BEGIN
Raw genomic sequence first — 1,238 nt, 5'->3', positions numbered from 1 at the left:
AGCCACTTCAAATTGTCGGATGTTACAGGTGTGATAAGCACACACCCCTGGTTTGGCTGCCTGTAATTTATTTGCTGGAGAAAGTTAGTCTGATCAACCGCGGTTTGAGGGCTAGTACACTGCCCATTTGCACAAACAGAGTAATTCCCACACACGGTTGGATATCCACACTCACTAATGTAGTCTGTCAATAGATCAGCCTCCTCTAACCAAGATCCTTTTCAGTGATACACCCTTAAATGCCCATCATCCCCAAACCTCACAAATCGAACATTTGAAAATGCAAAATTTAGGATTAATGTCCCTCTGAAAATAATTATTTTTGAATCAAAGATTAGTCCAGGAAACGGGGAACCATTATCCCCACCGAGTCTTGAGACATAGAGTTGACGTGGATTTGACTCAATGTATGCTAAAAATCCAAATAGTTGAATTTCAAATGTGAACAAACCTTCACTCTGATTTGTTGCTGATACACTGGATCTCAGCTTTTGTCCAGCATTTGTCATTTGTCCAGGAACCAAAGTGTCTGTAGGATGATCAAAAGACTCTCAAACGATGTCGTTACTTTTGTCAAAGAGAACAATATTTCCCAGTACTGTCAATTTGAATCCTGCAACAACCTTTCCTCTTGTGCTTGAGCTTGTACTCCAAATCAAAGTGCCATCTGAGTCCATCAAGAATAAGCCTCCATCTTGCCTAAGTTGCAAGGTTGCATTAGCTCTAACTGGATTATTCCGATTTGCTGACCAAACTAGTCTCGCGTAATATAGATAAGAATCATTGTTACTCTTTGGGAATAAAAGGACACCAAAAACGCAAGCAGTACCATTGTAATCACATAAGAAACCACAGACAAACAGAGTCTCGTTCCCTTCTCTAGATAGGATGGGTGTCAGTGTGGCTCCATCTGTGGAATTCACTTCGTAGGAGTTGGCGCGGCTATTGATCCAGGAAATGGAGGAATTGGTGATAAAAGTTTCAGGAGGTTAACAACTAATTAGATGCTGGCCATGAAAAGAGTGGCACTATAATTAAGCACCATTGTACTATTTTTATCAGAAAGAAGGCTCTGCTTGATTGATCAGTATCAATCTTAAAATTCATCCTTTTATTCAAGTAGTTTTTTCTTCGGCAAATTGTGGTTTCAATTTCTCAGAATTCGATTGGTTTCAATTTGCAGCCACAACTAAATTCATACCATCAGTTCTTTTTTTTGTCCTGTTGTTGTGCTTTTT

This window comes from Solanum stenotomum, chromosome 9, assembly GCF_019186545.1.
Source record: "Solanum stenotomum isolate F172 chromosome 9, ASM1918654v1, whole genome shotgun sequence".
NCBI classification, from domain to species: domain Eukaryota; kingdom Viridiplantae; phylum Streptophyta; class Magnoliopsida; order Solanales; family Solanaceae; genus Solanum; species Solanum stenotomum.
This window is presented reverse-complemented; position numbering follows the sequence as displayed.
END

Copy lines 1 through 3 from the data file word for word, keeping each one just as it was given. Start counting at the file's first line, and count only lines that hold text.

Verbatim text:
Raw genomic sequence first — 1,238 nt, 5'->3', positions numbered from 1 at the left:
AGCCACTTCAAATTGTCGGATGTTACAGGTGTGATAAGCACACACCCCTGGTTTGGCTGCCTGTAATTTATTTGCTGGAGAAAGTTAGTCTGATCAACCGCGGTTTGAGGGCTAGTACACTGCCCATTTGCACAAACAGAGTAATTCCCACACACGGTTGGATATCCACACTCACTAATGTAGTCTGTCAATAGATCAGCCTCCTCTAACCAAGATCCTTTTCAGTGATACACCCTTAAATGCCCATCATCCCCAAACCTCACAAATCGAACATTTGAAAATGCAAAATTTAGGATTAATGTCCCTCTGAAAATAATTATTTTTGAATCAAAGATTAGTCCAGGAAACGGGGAACCATTATCCCCACCGAGTCTTGAGACATAGAGTTGACGTGGATTTGACTCAATGTATGCTAAAAATCCAAATAGTTGAATTTCAAATGTGAACAAACCTTCACTCTGATTTGTTGCTGATACACTGGATCTCAGCTTTTGTCCAGCATTTGTCATTTGTCCAGGAACCAAAGTGTCTGTAGGATGATCAAAAGACTCTCAAACGATGTCGTTACTTTTGTCAAAGAGAACAATATTTCCCAGTACTGTCAATTTGAATCCTGCAACAACCTTTCCTCTTGTGCTTGAGCTTGTACTCCAAATCAAAGTGCCATCTGAGTCCATCAAGAATAAGCCTCCATCTTGCCTAAGTTGCAAGGTTGCATTAGCTCTAACTGGATTATTCCGATTTGCTGACCAAACTAGTCTCGCGTAATATAGATAAGAATCATTGTTACTCTTTGGGAATAAAAGGACACCAAAAACGCAAGCAGTACCATTGTAATCACATAAGAAACCACAGACAAACAGAGTCTCGTTCCCTTCTCTAGATAGGATGGGTGTCAGTGTGGCTCCATCTGTGGAATTCACTTCGTAGGAGTTGGCGCGGCTATTGATCCAGGAAATGGAGGAATTGGTGATAAAAGTTTCAGGAGGTTAACAACTAATTAGATGCTGGCCATGAAAAGAGTGGCACTATAATTAAGCACCATTGTACTATTTTTATCAGAAAGAAGGCTCTGCTTGATTGATCAGTATCAATCTTAAAATTCATCCTTTTATTCAAGTAGTTTTTTCTTCGGCAAATTGTGGTTTCAATTTCTCAGAATTCGATTGGTTTCAATTTGCAGCCACAACTAAATTCATACCATCAGTTCTTTTTTTTGTCCTGTTGTTGTGCTTTTT

This window comes from Solanum stenotomum, chromosome 9, assembly GCF_019186545.1.